For the first 300 pages or so, this had become my favourite book. Reviews tend to involve a lot of hyperbole, but when I say this was temporarily my favourite book, that's the simple truth.
Let me start from the beginning. While it's wholly irrelevant, aesthetically the book is gorgeous. The page edges are dyed a rich, dark, royal blue and cracking it open feels almost decadent; certainly luxurious. The first few pages are a little disconcerting, inasmuch as, small font, narrow margins, no dialogue... it's a wall of text, and it makes it appear inaccessible. But as soon as you start reading, you've got through that and you're happily sitting on Alice Butler's shoulder while she tells her story.
The first half of Popco is like being in a room with rich, dark green or blue walls; dark painted floorboards; fabrics everwhere, lots of lovely strange trinkets on shelves and tacked to walls; old postcards and photos; jewellery hung from beaded lamps and the fugue of slightly stale, sweet dope in the air... too many things to look at and explore and your senses go into overdrive. Thomas draws you into that room *completely* and you find yourself chewing the inside of your cheek from the shock of reading something so full of texture and imagination.
We follow Alice Butler - toy designer and code-cracker - to Dartmoor; then we follow the story to Bletchley Park, then all the way back to British pirates in the 18th century; forward to chocobos in Final Fantasy VII and virtual worlds; back to the 1980s and a small house full of pure mathematics and the The Voynich Manuscript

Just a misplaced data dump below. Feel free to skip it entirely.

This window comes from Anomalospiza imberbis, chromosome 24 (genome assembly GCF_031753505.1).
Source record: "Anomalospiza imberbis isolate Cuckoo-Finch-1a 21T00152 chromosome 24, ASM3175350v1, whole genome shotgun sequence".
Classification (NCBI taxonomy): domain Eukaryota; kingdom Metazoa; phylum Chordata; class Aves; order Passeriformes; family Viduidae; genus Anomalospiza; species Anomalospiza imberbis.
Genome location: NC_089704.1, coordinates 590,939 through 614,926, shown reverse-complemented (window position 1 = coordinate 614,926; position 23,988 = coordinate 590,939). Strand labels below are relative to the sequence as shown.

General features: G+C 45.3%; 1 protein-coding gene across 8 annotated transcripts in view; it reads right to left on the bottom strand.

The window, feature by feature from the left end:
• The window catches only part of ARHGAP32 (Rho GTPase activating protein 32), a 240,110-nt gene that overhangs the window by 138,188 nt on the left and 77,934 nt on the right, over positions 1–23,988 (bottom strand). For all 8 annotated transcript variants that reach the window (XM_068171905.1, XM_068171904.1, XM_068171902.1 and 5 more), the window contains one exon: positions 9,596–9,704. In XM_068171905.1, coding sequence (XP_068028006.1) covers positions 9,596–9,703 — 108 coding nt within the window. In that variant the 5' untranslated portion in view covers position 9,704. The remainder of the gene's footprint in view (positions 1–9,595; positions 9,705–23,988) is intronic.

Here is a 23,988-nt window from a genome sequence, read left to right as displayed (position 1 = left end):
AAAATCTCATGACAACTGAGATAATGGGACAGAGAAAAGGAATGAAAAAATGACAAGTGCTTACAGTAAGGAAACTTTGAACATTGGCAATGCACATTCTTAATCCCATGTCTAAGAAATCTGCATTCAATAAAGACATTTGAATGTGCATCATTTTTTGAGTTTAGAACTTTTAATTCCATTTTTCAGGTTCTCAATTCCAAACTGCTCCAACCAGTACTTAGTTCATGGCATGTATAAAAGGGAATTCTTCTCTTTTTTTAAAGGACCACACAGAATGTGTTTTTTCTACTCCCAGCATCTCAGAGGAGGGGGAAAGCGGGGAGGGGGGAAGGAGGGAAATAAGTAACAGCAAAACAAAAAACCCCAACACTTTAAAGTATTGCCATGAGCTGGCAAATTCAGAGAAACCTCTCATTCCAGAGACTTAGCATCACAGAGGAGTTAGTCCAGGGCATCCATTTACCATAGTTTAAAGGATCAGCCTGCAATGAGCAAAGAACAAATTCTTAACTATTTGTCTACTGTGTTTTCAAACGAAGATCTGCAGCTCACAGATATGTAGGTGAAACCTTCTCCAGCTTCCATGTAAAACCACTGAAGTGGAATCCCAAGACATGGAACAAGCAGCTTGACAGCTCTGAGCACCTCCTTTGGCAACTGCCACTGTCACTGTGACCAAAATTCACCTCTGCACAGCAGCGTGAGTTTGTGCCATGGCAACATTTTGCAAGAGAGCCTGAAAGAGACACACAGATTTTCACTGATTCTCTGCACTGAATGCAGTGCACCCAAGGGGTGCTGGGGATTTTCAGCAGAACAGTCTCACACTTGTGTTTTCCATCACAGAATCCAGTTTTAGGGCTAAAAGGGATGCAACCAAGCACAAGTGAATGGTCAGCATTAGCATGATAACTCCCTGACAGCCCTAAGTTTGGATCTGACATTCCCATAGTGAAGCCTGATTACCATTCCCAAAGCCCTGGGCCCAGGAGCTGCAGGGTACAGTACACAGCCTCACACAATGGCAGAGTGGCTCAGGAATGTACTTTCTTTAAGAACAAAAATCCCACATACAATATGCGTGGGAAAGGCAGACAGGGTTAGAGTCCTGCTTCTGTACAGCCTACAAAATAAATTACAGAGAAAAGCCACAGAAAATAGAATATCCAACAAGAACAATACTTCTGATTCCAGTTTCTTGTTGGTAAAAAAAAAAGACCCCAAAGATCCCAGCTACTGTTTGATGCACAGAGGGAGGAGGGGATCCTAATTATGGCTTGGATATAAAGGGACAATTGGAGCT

, then forward again to the present day to an evil toy company conglomerate... back and forth we swing through time and Thomas never misses a beat.
It is a fiercely, frighteningly clever book. She goes into great detail regarding paradoxes, incomprehensible maths, probabilities, codes and how to break them. It's actually rather astonishing. The entirety of chapter 9, for example, is spent discussing codes, specifically the Vigenére code, and how to use it and on page 87 is an actual Vigenére Square. She pours detail and flavour into absolutely everything she writes about and it's incredible... until three quarters of the way through the book, at which point it becomes unbearable, and crosses over into preaching.
Veganism and homeopathy are the lifestyles she's pushing, and she pushes them *hard*. At first, it's alright - it's just one of many, many topics she covers. But then she keeps on, and on, and on. More pages about homeopathy (which, incidentally, is bunkum) and more preaching about the evils of eating meat, and dairy products.
I don't think I've ever been quite so frustrated with a book, as every drop of magic she'd infused the book with went away with the pontificating. It took about 40 pages of it for my adoration to turn into something far more disappointed and cynical and the last 80 pages or so became a chore to read. Given the majesty of the first 3/4, it's incomprehensible that it became so dreadful.
And yet, the bits that were wonderful were so glorious, the book as a whole still gets a high 4 stars. The words on those first few hundred pages are so beautiful I want to eat them. That's not something you come across very often and it should be cherished. But I desperately wish she'd kept the over-evangelism to herself. Large parts of the tail-end of the book are used to skewer marketing - and it's justified. But when she's simultaneously marketing her own lifestyle choices and borderline haranguing people into complying, it's also hypocritical. And it's a shame.